Sales of turkey, duck and other specialty birds in the U.S. grew by 6.5 percent in 2011–2012, reaching $7.1 billion and outpacing sales of chicken, according to the latest Mintel research on the U.S. poultry market.

This number makes up a significant part of the $30 billion poultry industry, and has increased from $6 billion in 2008. In comparison, sales of chicken parts grew 4.5 percent year-on-year, from $17.3 billion in 2011, and whole chickens reported sales of $5.5 billion in 2012, an increase of 0.6 percent over 2011.

“The growth of other poultry products over 2011 and 2012 is partly attributed to the increasing popularity of Heritage turkeys, which are bigger, take longer to reach maturity and sell for more than standard turkeys," said John N. Frank, category manager for Mintel Food and Drink. "However, if other poultry products, like turkey, want to continue their impressive growth and not just be seen as the festive centerpiece, they will need to provide the level of innovation that is being seen in the chicken parts segment.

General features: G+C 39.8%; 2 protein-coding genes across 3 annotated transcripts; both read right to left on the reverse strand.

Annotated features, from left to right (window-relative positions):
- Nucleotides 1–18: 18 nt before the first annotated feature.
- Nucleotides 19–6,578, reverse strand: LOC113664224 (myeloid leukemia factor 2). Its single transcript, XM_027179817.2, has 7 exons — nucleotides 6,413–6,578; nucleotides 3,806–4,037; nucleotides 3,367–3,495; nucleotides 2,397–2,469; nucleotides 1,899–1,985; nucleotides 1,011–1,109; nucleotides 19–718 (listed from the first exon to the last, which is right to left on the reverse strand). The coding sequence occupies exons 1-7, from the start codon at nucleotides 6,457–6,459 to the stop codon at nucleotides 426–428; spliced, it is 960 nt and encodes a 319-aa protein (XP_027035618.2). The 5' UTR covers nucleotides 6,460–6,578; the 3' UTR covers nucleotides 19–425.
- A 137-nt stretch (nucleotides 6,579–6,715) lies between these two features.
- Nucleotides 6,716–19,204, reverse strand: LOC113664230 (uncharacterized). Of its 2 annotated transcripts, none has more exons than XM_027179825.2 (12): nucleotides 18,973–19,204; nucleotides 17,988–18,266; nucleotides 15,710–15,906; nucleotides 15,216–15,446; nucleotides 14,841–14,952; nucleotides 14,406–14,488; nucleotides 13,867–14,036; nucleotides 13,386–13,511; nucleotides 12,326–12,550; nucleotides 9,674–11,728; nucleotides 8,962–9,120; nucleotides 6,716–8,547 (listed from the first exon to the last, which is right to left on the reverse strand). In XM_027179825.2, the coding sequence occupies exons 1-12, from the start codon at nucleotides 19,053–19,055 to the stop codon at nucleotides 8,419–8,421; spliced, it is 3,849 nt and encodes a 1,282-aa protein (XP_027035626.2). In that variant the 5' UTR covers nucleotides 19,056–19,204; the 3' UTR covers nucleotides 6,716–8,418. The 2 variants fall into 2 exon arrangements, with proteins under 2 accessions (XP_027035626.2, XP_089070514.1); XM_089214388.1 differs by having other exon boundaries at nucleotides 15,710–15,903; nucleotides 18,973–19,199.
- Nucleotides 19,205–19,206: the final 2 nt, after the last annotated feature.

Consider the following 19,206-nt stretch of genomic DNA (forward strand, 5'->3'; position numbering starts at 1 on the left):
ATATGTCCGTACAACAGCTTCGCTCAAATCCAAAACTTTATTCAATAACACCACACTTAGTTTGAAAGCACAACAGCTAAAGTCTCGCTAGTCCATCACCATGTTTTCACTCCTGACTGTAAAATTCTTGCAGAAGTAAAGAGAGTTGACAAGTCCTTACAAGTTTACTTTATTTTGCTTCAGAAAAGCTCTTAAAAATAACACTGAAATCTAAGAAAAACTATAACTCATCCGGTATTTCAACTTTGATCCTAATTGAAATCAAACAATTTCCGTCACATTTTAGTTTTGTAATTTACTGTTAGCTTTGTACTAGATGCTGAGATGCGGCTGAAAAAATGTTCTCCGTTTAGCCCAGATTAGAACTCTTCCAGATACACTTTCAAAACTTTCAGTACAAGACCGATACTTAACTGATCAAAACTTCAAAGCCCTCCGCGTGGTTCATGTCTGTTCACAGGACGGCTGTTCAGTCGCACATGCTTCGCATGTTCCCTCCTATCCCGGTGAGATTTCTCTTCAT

"As for the poultry market as a whole, it’s not surprising that chicken parts make up the majority of sales — they represent an attractive option for shoppers who want a convenient and healthy choice for quick dinners, while whole chickens take a substantial amount of time to prepare and culinary know-how,” said Frank.

Poultry in general might also start pulling in some consumers from the red meat market, according to Mintel. Nearly four in 10 (38 percent) U.S. consumers say they have increased their consumption of poultry in the last year, peaking among younger adults, with 43 percent of those aged 18–24 eating more versus 36 percent of the most senior consumers (aged 65+). More than eight in 10 (84 percent) Americans say they eat turkey; chicken is eaten by 94 percent and other poultry, such as duck, goose and hen, are consumed by 23 percent of the population.